Is the American Opioid Crisis Unique?
The misuse of opioids has become an epidemic in the U.S. in recent years as rates of addiction and overdose continue to skyrocket. There has been plenty of discussion and conjecture about what caused this epidemic and who is to blame for the rampant abuse of opioids. Although the medication is inherently addictive, there are lot of uniquely American cultural factors that may play a role including the development and advertising of pain medication.
In the U.S. opioids have always been used to treat pain and changes in the way it has been regulated have been used to stem the tides of abuse. Heroin was once commonly used as pain medicine in America until it was criminalized in 1924. Opioid use in the form of heroin became an underground drug problem until prescription became popular again in the 1990s.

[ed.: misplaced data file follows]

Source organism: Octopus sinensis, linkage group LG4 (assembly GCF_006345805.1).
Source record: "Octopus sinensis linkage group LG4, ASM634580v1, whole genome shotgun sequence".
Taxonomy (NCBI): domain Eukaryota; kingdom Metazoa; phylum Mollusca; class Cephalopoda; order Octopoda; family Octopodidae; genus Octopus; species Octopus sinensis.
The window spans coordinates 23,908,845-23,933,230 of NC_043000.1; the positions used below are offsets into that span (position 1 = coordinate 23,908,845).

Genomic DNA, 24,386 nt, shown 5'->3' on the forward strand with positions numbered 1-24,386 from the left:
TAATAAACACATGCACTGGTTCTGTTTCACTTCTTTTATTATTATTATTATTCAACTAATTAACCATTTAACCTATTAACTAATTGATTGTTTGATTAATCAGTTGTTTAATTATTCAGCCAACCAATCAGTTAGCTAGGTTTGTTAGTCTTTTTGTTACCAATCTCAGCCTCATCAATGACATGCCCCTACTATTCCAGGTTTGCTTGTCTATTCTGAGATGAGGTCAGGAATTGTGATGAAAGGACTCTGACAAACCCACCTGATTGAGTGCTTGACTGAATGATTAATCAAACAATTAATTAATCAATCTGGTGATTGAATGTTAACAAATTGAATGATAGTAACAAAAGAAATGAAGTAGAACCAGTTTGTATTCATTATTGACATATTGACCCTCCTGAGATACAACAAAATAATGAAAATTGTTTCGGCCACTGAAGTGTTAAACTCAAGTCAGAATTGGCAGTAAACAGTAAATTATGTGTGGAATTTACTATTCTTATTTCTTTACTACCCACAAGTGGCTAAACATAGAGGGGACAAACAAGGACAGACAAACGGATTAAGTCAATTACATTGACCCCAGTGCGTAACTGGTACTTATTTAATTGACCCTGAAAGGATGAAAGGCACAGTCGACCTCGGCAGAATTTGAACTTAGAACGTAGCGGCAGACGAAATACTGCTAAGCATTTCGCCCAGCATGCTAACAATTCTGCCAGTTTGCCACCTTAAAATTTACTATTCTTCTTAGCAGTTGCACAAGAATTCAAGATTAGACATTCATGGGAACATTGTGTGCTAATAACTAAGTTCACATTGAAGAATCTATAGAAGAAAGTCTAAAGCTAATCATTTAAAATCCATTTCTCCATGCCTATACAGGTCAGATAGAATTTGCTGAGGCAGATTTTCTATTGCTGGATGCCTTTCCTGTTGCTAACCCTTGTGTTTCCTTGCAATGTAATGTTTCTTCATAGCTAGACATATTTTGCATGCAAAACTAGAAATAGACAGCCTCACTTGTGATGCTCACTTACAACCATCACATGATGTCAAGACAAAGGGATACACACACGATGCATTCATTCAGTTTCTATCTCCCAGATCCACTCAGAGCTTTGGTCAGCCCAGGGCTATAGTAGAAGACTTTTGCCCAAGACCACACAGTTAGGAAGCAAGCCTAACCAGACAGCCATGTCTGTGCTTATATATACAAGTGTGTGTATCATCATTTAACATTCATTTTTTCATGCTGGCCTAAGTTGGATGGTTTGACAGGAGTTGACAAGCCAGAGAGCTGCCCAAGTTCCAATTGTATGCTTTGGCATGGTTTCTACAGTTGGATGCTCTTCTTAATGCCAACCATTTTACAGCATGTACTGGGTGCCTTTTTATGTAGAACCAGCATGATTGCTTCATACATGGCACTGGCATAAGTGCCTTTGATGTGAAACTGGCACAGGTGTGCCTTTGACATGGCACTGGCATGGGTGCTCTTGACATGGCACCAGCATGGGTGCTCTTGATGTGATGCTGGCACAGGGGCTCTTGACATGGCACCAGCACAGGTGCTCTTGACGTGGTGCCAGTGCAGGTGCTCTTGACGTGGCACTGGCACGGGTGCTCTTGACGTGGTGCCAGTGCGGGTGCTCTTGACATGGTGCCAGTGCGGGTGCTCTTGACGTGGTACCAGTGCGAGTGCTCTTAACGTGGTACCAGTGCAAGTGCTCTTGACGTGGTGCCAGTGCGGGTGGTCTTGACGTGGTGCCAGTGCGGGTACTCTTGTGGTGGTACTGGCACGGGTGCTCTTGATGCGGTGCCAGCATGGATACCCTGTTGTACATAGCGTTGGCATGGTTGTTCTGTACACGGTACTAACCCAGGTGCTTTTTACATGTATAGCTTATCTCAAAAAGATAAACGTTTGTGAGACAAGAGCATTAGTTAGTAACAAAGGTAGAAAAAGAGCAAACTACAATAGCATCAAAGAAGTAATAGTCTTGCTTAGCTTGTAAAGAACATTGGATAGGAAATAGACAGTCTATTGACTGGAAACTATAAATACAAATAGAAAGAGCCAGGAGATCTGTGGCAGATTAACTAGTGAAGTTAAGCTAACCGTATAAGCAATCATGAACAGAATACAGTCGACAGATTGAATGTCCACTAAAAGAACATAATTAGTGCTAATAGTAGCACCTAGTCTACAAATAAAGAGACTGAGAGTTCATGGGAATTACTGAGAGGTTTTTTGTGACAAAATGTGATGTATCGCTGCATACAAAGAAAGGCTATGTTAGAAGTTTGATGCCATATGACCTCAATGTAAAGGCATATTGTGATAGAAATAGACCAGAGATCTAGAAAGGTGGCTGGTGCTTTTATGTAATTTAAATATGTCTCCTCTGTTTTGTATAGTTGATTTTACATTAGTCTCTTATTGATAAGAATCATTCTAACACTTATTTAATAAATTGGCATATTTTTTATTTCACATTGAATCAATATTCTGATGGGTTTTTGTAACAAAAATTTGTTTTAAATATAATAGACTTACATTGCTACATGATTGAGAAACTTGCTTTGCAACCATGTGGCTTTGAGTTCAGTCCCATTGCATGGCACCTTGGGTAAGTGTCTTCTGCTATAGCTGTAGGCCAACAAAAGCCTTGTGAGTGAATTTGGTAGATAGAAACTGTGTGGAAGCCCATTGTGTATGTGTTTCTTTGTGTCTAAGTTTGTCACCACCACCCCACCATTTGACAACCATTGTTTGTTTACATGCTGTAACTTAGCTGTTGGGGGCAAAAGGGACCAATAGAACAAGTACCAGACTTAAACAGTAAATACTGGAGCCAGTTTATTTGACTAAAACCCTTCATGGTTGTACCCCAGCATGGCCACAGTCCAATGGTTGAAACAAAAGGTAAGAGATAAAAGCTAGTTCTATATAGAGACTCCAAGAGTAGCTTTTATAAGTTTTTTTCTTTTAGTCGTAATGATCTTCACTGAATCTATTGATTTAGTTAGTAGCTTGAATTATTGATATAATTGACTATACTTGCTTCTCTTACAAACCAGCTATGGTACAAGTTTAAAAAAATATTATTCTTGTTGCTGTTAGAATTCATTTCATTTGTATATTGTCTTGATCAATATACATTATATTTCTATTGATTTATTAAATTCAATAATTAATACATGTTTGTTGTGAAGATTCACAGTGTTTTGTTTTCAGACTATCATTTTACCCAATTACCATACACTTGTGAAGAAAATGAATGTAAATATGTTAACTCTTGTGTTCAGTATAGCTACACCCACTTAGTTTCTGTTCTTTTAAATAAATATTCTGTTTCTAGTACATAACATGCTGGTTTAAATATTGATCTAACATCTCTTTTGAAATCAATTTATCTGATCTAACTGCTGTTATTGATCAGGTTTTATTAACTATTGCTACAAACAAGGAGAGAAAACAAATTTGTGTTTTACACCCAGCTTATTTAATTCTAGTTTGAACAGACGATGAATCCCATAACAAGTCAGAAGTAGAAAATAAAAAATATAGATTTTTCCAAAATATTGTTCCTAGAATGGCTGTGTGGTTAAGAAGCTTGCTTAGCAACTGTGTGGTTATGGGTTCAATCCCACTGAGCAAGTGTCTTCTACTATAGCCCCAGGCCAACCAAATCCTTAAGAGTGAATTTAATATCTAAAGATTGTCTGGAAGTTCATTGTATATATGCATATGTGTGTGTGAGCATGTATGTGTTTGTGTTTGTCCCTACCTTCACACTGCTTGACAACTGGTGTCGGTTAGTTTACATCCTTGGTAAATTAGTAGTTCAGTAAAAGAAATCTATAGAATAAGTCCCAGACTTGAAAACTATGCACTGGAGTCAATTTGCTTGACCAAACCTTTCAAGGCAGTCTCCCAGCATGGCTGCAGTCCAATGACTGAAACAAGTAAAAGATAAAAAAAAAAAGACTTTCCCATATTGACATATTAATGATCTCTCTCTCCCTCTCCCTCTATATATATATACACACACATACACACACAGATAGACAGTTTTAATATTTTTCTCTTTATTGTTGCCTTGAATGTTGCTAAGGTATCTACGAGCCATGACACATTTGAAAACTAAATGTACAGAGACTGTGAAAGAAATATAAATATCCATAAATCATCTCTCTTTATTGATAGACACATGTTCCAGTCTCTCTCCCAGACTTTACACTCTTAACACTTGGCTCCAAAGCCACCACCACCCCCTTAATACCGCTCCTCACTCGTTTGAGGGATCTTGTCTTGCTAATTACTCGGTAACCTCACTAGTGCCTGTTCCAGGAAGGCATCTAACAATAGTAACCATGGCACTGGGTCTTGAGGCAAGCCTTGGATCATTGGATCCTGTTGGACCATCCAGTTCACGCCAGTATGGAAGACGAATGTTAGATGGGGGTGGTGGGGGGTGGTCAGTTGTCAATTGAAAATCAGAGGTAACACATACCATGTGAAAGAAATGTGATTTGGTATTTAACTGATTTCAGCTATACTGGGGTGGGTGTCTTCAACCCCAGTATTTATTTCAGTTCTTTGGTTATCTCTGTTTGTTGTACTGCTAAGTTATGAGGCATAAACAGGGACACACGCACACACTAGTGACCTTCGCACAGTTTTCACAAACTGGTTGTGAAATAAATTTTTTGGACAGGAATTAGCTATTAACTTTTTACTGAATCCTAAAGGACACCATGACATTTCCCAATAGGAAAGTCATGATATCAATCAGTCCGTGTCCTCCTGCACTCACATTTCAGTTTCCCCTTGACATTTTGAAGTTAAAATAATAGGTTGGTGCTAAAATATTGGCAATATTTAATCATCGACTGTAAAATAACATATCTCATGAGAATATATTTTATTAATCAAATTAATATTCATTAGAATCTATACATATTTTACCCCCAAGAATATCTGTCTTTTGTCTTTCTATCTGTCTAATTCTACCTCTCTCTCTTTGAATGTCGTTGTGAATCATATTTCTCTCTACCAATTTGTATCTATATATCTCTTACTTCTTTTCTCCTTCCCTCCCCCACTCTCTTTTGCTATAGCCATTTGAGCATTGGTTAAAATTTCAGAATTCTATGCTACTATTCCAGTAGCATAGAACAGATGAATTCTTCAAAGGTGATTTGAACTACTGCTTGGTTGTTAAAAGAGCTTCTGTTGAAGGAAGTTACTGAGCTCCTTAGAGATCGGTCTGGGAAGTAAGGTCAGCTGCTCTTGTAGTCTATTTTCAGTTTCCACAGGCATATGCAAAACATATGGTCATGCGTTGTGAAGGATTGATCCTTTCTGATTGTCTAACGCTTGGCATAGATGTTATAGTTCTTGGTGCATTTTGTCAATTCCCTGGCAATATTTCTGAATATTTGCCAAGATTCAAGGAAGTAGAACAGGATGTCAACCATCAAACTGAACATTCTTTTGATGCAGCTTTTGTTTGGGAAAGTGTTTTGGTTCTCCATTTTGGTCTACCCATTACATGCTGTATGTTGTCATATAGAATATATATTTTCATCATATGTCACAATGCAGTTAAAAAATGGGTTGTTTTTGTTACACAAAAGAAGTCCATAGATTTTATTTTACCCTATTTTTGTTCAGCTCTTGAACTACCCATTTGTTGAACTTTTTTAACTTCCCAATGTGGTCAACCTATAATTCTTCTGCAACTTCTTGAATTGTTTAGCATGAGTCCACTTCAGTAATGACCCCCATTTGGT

Pharmaceutical companies heavily advertised drugs like Oxycontin with dubious claims that they were not addictive. Doctors were taught to more aggressively use painkillers to treat various kinds of pain issues under the belief that they were not harmful. The marketing tactics used by Big Pharma are a major reason why opioids became so widespread and started to cause developing addictions across the country.
There are many aspects of American culture that may be to blame for the opioid epidemic including mental health issues, attitudes about pain and how to treat it and problems with regulating medication. One of the biggest causes however is the marriage of marketing and medicine that led to some unscrupulous advertising tactics influencing physicians and patients alike. The culture of capitalistic opportunity at the expense of people’s health is a uniquely American problem that has been a major factor in the abuse of opioids and the developing epidemic in the country.